Why I like it •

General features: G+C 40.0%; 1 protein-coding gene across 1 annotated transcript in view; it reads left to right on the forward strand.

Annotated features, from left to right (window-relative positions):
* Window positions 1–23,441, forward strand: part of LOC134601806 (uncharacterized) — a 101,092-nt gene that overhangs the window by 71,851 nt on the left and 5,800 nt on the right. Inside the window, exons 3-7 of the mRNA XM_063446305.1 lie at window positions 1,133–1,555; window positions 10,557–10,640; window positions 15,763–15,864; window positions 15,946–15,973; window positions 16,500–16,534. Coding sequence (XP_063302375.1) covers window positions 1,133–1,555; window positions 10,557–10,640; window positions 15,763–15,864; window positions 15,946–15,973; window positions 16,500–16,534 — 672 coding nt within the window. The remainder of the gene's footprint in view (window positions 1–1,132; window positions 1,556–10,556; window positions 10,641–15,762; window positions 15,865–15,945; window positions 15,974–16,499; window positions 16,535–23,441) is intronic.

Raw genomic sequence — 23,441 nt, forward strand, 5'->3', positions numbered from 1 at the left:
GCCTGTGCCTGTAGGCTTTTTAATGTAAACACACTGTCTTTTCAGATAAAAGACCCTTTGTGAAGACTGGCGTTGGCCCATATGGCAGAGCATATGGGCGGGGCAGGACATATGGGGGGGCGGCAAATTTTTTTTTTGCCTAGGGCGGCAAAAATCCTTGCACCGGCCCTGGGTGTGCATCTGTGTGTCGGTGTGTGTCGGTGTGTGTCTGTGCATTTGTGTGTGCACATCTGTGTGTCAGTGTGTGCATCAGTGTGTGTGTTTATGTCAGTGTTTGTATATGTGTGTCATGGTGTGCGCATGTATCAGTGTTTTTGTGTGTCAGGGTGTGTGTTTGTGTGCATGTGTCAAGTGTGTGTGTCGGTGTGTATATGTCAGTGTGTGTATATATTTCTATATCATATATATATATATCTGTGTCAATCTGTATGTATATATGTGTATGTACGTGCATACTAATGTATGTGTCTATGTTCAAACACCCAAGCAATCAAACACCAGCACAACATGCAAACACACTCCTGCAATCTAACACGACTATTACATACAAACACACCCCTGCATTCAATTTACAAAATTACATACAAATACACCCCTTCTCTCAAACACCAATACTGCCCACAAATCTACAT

It's amazing how something so particular can also feel so universal. I've never lived or spent much time in the Midwest, and I wasn't even born until 1983, but I recognize so much of this film not only in its content but its format. Calling it a "documentary" - and it is certainly one of the greatest documentaries I've ever seen - almost feels a little misleading, because at heart this is a home movie. Malle is never quite a fly-on-the-wall; the townspeople always acknowledge his presence even when they aren't recording an interview and his voice, both within the scene and as subsequent narration voiceover, frequently asserts his personal fascination with the town culture (although interestingly, we never see Malle himself onscreen until the final section of the movie, as he drives back into Glencoe). And the interviews feel less like formal talking-heads sessions than a natural extension of the camera crew's laid-back observational approach to farmwork, weddings, or nursing home gatherings. Sometimes we even see one bleed into the other, as the camera approaches a subject and a conversation begins. For me, personally, the cinema has always been a grand fusion of larger-than-life spectacle and down-to-earth domesticity, the blockbuster and home movies as two sides of the same coin. Another draw for me has been mentioned in a lot of these entries, especially lately: transformation. God's Country allows us to witness a community at two different stages, six years apart (which became the subject of one of my recent video essays), with everything from fashion to personal drama shifting before our eyes. Unlike Platform, and more like Syndromes and a Century, the change is presented as dramatic back-to-back juxtaposition rather than gradual evolution. Beyond all the fascinating formal conceits, I love God's Country because I care about the people onscreen, drawn as much to the moments of intimacy - just camera and subject - as the big tapestry of a small town.